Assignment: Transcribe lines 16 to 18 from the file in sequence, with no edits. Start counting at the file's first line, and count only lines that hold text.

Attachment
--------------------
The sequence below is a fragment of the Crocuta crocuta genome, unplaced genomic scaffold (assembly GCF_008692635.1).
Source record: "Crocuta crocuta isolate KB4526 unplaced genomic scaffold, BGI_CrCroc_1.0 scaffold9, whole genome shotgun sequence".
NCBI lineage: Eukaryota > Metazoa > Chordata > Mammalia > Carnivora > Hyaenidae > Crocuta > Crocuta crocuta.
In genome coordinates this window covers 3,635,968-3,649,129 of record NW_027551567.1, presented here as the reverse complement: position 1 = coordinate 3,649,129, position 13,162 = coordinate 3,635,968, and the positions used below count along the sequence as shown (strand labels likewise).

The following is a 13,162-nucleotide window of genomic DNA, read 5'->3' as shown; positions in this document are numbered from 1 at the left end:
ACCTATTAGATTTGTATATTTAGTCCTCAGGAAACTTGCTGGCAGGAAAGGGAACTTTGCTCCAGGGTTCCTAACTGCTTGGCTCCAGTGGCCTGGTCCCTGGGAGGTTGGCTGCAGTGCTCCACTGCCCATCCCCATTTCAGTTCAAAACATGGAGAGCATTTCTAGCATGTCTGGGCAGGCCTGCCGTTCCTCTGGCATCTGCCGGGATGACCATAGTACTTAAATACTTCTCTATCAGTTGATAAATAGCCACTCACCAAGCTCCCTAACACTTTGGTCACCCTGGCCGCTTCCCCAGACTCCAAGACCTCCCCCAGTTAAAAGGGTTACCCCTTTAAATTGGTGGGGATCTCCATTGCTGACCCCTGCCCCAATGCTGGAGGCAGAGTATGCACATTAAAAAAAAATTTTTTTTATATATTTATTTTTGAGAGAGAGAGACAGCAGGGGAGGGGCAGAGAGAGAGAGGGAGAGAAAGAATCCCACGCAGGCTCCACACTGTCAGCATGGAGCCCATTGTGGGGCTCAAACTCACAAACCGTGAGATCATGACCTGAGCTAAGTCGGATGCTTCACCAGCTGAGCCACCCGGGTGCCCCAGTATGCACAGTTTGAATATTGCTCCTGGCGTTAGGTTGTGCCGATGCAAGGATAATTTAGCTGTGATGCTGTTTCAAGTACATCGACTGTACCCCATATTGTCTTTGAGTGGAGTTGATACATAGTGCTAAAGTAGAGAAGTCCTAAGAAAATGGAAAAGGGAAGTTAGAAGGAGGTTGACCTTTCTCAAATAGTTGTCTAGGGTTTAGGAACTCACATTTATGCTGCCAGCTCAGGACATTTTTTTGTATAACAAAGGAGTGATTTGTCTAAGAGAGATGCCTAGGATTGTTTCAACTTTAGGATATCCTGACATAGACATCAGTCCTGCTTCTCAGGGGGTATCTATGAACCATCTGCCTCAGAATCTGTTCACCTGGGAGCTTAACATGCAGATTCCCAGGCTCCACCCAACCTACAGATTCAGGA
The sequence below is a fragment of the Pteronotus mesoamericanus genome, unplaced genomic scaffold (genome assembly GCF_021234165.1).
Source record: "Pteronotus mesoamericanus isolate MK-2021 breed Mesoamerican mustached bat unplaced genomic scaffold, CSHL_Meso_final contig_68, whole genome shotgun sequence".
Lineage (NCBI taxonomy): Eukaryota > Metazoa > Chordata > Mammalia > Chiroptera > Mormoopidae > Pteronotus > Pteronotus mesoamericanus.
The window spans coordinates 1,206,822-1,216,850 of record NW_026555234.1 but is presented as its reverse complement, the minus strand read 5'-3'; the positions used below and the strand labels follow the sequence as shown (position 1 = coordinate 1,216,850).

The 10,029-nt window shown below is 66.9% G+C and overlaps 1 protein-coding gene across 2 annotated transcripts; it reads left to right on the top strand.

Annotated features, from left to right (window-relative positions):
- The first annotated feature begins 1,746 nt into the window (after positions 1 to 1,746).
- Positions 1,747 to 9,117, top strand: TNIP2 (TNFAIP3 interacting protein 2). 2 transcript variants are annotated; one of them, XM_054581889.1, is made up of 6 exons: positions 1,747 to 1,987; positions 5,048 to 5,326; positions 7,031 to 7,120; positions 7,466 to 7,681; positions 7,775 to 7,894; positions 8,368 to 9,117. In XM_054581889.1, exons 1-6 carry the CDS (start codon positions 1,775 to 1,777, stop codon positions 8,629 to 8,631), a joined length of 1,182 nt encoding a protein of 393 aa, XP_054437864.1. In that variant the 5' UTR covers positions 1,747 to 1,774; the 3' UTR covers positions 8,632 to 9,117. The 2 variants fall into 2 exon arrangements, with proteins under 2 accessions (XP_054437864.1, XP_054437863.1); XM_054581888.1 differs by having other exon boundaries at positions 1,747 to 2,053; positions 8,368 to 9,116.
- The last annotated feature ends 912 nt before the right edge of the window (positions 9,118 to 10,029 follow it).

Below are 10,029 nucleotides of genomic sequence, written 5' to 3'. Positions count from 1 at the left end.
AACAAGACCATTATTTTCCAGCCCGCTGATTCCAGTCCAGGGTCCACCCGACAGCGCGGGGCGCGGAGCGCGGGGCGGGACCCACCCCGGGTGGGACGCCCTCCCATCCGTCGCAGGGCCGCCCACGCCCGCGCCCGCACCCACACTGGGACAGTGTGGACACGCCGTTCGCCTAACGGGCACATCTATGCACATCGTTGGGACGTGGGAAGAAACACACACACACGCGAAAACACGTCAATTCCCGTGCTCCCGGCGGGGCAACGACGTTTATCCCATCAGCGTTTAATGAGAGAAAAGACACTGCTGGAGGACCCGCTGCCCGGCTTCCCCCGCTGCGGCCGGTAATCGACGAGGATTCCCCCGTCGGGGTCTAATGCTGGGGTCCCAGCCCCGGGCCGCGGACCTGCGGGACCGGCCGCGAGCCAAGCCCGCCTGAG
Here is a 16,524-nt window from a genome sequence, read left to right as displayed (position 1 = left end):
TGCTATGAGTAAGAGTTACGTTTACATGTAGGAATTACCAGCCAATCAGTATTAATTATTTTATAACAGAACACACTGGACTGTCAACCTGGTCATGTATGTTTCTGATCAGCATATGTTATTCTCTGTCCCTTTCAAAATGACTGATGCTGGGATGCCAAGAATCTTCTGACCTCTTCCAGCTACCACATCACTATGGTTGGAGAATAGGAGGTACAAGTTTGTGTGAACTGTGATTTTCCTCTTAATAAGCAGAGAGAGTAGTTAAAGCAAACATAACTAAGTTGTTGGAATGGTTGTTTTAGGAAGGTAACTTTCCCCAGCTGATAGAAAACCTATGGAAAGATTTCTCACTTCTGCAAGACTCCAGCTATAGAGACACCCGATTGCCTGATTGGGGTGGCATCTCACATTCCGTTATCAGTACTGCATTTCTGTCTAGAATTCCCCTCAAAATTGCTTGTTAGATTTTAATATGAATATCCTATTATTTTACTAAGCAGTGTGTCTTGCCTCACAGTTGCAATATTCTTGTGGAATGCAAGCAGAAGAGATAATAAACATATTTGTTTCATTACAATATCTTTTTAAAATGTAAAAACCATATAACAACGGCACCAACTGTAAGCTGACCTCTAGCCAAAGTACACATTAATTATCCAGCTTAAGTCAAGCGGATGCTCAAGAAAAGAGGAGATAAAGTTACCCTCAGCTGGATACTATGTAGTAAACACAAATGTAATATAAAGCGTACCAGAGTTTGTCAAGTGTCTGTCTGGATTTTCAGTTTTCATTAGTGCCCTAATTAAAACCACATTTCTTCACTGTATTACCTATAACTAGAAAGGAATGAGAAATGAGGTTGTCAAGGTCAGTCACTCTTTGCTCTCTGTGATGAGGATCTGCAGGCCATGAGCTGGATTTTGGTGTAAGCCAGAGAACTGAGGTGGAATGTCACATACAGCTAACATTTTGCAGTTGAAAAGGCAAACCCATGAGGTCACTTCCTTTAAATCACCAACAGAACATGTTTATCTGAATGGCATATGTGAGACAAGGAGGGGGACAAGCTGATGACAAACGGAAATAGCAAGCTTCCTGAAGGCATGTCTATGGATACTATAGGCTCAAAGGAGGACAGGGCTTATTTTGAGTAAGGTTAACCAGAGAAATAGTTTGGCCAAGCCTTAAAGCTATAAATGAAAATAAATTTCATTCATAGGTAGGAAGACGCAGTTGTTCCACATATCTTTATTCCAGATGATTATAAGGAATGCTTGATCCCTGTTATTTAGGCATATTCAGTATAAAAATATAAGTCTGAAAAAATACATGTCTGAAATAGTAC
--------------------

Below are 10,029 nucleotides of genomic sequence, written 5' to 3'. Positions count from 1 at the left end.
AACAAGACCATTATTTTCCAGCCCGCTGATTCCAGTCCAGGGTCCACCCGACAGCGCGGGGCGCGGAGCGCGGGGCGGGACCCACCCCGGGTGGGACGCCCTCCCATCCGTCGCAGGGCCGCCCACGCCCGCGCCCGCACCCACACTGGGACAGTGTGGACACGCCGTTCGCCTAACGGGCACATCTATGCACATCGTTGGGACGTGGGAAGAAACACACACACACGCGAAAACACGTCAATTCCCGTGCTCCCGGCGGGGCAACGACGTTTATCCCATCAGCGTTTAATGAGAGAAAAGACACTGCTGGAGGACCCGCTGCCCGGCTTCCCCCGCTGCGGCCGGTAATCGACGAGGATTCCCCCGTCGGGGTCTAATGCTGGGGTCCCAGCCCCGGGCCGCGGACCTGCGGGACCGGCCGCGAGCCAAGCCCGCCTGAG
Here is a 16,524-nt window from a genome sequence, read left to right as displayed (position 1 = left end):